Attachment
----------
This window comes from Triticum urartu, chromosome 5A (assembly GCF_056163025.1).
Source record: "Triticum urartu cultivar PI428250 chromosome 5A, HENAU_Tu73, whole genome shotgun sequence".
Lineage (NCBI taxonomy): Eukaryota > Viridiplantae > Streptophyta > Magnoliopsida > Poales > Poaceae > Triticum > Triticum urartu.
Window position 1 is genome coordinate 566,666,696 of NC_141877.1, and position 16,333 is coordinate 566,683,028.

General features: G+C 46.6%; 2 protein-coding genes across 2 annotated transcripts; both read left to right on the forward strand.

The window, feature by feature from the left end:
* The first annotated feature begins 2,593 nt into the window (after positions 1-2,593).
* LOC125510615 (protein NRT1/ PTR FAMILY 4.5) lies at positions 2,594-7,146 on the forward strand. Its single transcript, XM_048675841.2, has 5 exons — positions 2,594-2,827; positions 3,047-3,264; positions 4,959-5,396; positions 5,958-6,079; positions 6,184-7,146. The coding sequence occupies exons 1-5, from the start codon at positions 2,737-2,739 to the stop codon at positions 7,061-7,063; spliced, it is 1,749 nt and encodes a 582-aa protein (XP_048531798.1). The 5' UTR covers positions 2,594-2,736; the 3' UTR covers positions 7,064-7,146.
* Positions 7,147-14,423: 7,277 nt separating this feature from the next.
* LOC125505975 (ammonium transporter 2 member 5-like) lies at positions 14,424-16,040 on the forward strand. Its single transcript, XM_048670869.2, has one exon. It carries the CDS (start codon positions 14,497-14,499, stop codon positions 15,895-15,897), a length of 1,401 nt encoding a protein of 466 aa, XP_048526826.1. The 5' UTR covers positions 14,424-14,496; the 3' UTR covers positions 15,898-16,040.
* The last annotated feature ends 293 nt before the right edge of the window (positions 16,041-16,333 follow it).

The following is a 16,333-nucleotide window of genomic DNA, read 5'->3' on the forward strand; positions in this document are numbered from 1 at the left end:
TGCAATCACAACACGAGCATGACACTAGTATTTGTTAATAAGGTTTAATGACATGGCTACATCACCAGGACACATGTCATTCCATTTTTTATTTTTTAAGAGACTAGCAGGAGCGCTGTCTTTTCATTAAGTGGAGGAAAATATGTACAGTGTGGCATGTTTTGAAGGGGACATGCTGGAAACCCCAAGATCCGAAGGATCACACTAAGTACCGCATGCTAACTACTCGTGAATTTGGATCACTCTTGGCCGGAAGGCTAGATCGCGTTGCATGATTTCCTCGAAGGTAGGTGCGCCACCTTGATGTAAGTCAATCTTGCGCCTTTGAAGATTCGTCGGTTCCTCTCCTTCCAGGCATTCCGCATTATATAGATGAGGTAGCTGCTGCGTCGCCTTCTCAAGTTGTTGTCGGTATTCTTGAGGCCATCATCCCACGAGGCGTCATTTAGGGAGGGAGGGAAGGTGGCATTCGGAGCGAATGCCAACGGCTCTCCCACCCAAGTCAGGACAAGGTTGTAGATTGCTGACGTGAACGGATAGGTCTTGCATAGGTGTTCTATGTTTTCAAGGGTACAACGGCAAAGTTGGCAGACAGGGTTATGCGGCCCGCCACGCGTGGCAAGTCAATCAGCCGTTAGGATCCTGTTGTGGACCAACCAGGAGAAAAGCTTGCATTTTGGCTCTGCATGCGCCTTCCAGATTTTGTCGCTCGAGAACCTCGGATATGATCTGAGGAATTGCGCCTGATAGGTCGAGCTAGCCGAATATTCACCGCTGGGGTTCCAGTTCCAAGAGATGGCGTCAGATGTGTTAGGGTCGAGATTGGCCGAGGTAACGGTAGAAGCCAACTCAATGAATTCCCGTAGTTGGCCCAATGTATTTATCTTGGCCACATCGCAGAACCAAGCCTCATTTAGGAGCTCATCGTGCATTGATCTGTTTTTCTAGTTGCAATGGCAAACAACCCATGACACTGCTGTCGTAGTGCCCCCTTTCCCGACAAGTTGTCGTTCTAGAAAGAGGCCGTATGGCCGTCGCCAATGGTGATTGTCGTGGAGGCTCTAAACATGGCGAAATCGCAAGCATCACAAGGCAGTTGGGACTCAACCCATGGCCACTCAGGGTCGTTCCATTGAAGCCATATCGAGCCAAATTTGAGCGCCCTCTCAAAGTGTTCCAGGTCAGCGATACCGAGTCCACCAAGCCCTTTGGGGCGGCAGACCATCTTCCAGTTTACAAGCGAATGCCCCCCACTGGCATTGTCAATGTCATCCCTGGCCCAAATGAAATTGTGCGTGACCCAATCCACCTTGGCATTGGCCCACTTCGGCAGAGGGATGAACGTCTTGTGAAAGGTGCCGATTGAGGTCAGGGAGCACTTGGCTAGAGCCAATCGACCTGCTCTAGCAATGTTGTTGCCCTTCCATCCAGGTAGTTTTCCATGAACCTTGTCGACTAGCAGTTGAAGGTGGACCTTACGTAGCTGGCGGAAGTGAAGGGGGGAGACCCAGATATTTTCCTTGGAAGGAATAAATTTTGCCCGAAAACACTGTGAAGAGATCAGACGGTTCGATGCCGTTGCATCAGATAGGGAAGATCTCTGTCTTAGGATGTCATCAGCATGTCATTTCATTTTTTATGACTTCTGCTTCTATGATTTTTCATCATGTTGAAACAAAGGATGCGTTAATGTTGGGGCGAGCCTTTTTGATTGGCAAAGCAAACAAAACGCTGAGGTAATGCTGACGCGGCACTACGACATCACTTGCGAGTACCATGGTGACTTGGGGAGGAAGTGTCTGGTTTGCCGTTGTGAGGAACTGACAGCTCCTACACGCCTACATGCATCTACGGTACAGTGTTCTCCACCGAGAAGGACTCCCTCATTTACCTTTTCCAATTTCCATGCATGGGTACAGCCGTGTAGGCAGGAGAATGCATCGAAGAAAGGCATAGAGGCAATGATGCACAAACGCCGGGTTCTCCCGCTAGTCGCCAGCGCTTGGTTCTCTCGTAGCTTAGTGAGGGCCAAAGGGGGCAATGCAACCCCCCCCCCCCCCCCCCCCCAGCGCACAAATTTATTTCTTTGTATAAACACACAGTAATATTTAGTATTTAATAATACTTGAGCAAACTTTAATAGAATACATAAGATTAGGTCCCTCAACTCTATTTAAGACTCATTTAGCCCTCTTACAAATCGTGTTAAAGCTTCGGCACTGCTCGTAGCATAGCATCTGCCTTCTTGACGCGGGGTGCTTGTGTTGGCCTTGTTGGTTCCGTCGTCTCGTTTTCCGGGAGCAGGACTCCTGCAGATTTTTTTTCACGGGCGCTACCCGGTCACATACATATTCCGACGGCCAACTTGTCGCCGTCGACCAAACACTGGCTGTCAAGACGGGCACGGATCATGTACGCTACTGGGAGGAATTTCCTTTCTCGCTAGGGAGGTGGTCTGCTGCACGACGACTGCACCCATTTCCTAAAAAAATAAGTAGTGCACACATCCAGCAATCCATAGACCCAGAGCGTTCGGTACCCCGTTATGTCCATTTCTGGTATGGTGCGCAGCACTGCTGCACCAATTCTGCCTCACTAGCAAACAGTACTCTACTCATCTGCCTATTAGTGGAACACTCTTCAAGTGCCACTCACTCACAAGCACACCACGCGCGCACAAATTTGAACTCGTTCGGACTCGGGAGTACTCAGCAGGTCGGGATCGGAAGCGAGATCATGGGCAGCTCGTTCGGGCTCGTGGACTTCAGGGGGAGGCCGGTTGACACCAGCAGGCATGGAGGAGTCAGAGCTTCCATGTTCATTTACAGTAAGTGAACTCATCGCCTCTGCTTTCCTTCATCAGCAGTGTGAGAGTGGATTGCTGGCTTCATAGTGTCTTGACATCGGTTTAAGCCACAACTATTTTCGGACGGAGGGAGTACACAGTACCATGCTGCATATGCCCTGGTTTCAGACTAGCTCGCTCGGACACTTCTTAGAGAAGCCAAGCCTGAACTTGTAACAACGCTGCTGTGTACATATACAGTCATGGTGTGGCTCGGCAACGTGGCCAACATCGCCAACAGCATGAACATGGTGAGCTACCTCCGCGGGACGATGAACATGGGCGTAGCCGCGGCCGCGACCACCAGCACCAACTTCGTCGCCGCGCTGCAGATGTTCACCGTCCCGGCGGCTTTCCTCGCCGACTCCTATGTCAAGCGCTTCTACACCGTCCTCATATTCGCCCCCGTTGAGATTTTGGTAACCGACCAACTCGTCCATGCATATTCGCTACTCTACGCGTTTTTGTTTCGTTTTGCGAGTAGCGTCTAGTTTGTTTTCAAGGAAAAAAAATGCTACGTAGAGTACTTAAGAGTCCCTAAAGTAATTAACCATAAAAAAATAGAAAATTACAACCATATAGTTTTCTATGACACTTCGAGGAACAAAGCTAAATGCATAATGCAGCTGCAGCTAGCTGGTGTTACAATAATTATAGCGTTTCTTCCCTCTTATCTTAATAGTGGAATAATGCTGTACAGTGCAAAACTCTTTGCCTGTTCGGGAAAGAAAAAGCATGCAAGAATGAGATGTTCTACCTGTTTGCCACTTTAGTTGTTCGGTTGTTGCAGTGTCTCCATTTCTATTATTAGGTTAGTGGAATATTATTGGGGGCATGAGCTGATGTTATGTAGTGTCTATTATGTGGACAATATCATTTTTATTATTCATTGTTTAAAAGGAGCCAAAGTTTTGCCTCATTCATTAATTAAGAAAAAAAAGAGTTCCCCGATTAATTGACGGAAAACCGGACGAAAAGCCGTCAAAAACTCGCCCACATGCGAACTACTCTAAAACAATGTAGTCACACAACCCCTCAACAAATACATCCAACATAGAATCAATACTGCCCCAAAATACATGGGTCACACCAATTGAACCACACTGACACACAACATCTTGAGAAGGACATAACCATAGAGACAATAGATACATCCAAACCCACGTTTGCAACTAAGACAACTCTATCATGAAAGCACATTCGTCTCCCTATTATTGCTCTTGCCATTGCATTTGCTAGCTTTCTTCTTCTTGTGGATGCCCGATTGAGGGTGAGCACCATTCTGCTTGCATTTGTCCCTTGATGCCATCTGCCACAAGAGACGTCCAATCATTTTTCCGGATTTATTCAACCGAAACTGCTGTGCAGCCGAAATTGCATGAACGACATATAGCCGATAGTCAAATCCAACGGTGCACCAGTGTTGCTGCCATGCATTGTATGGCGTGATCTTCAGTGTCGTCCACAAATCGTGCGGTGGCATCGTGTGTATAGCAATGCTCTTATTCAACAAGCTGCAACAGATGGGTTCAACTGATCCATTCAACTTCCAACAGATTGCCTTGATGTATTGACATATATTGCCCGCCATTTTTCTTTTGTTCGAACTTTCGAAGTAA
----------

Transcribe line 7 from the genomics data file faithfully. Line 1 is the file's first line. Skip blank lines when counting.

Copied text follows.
* The first annotated feature begins 2,593 nt into the window (after positions 1-2,593).